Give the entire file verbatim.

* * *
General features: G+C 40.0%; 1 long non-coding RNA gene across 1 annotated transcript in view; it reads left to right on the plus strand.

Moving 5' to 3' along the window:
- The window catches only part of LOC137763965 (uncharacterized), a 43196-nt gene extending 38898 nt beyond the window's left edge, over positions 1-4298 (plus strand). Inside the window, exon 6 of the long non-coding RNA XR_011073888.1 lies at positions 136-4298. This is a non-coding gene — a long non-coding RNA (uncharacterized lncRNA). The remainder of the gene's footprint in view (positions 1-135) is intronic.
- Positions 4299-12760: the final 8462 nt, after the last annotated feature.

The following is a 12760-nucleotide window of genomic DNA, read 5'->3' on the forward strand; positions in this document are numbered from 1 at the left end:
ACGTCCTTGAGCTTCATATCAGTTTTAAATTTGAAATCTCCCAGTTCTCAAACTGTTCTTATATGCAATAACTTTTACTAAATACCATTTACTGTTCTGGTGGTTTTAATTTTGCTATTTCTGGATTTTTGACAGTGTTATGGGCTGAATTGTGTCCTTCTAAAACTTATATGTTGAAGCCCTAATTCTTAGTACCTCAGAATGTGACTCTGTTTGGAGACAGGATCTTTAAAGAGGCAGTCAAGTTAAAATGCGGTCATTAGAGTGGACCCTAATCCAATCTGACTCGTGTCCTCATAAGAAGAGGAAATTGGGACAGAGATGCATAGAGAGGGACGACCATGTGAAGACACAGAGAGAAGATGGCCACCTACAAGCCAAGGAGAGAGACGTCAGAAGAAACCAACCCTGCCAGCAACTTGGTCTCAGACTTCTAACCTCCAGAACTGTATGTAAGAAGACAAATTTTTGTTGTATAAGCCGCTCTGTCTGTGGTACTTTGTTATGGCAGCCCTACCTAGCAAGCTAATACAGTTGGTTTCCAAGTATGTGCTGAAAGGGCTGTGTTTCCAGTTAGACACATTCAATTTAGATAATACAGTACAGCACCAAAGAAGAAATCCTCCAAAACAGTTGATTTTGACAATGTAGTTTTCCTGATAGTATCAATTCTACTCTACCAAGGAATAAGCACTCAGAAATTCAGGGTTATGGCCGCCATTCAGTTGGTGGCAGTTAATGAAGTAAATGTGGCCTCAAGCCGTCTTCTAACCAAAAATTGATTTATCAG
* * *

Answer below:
General features: G+C 40.0%; 1 long non-coding RNA gene across 1 annotated transcript in view; it reads left to right on the plus strand.

Moving 5' to 3' along the window:
- The window catches only part of LOC137763965 (uncharacterized), a 43196-nt gene extending 38898 nt beyond the window's left edge, over positions 1-4298 (plus strand). Inside the window, exon 6 of the long non-coding RNA XR_011073888.1 lies at positions 136-4298. This is a non-coding gene — a long non-coding RNA (uncharacterized lncRNA). The remainder of the gene's footprint in view (positions 1-135) is intronic.
- Positions 4299-12760: the final 8462 nt, after the last annotated feature.

The following is a 12760-nucleotide window of genomic DNA, read 5'->3' on the forward strand; positions in this document are numbered from 1 at the left end:
ACGTCCTTGAGCTTCATATCAGTTTTAAATTTGAAATCTCCCAGTTCTCAAACTGTTCTTATATGCAATAACTTTTACTAAATACCATTTACTGTTCTGGTGGTTTTAATTTTGCTATTTCTGGATTTTTGACAGTGTTATGGGCTGAATTGTGTCCTTCTAAAACTTATATGTTGAAGCCCTAATTCTTAGTACCTCAGAATGTGACTCTGTTTGGAGACAGGATCTTTAAAGAGGCAGTCAAGTTAAAATGCGGTCATTAGAGTGGACCCTAATCCAATCTGACTCGTGTCCTCATAAGAAGAGGAAATTGGGACAGAGATGCATAGAGAGGGACGACCATGTGAAGACACAGAGAGAAGATGGCCACCTACAAGCCAAGGAGAGAGACGTCAGAAGAAACCAACCCTGCCAGCAACTTGGTCTCAGACTTCTAACCTCCAGAACTGTATGTAAGAAGACAAATTTTTGTTGTATAAGCCGCTCTGTCTGTGGTACTTTGTTATGGCAGCCCTACCTAGCAAGCTAATACAGTTGGTTTCCAAGTATGTGCTGAAAGGGCTGTGTTTCCAGTTAGACACATTCAATTTAGATAATACAGTACAGCACCAAAGAAGAAATCCTCCAAAACAGTTGATTTTGACAATGTAGTTTTCCTGATAGTATCAATTCTACTCTACCAAGGAATAAGCACTCAGAAATTCAGGGTTATGGCCGCCATTCAGTTGGTGGCAGTTAATGAAGTAAATGTGGCCTCAAGCCGTCTTCTAACCAAAAATTGATTTATCAG